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Penal excess, Prison, Social justice

Public look beyond the criminal justice system to reduce crime

Vicki Helyar-Cardwell outlines findings from a recent ICM poll.

The Ministry of Justice and Home Office are not the only Government departments accountable for the crime rate, according to voters. A recent ICM poll on behalf of the Criminal Justice Alliance (CJA) asked people which three areas they felt the Government should invest in to prevent crime. Unequivocally, jobs and the economy were deemed to be the most vital areas for investment, with backing from 64% of respondents from across a wide range of ages and regions. Drug addiction programmes was next on the list, followed by parenting programmes, and mental health care.  Interestingly, building more prisons was the least popular of all suggested crime reduction strategies.

Not only does this demonstrate the significant responsibility attributed to Government departments and social institutions outside traditional ‘criminal justice’ boundaries to prevent crime, it also challenges the presumption that the public holds a ‘lock them up’ attitude – no matter what the cost or effectiveness.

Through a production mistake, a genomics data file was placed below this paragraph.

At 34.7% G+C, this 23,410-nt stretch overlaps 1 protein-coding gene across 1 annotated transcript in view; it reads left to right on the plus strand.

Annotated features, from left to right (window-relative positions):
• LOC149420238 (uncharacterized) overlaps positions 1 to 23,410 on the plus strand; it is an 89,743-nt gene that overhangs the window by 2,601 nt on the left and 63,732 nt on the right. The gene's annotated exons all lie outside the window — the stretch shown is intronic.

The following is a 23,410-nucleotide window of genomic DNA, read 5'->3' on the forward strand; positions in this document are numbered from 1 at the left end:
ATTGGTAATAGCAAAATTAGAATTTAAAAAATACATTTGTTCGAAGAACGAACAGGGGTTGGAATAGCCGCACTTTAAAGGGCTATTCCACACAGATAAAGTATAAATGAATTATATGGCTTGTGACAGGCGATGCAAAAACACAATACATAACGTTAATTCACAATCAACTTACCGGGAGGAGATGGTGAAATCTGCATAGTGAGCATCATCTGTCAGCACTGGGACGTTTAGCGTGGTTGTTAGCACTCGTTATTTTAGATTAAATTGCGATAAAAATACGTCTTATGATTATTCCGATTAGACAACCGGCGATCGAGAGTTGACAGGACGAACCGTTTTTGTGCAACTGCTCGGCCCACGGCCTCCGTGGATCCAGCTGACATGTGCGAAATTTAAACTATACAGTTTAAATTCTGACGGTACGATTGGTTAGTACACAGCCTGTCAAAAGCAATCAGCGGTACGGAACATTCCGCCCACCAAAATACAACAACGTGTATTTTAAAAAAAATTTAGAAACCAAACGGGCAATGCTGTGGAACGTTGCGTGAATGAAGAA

Indeed, after decades of locking up more and more people, a prison population which has more than doubled and persistently high reoffending rates, it may be there is in fact little public support for squandering more money on prison building. This is especially important when public spending is being squeezed in so many other important areas.

As a recent CJA paper The Top 10 Criminal Justice Myths has highlighted, the drastic increase in the prison population was, at most, a minor factor in reducing crime in recent years, despite the alarming cost.  And we know that crime can be reduced at the same time as the prison population as has been the case in several other European countries in recent years, notably Germany and the Netherlands.

With two years to go until the next general election, the challenge for all political parties is to avoid the hollow ‘tough’ criminal justice rhetoric and instead to focus on practical measures, such as drug treatment and better mental health care. The public want smarter solutions – let’s hope politicians are brave enough to try.

 Vicki Helyar-Cardwell is Director of the Criminal Justice Alliance.

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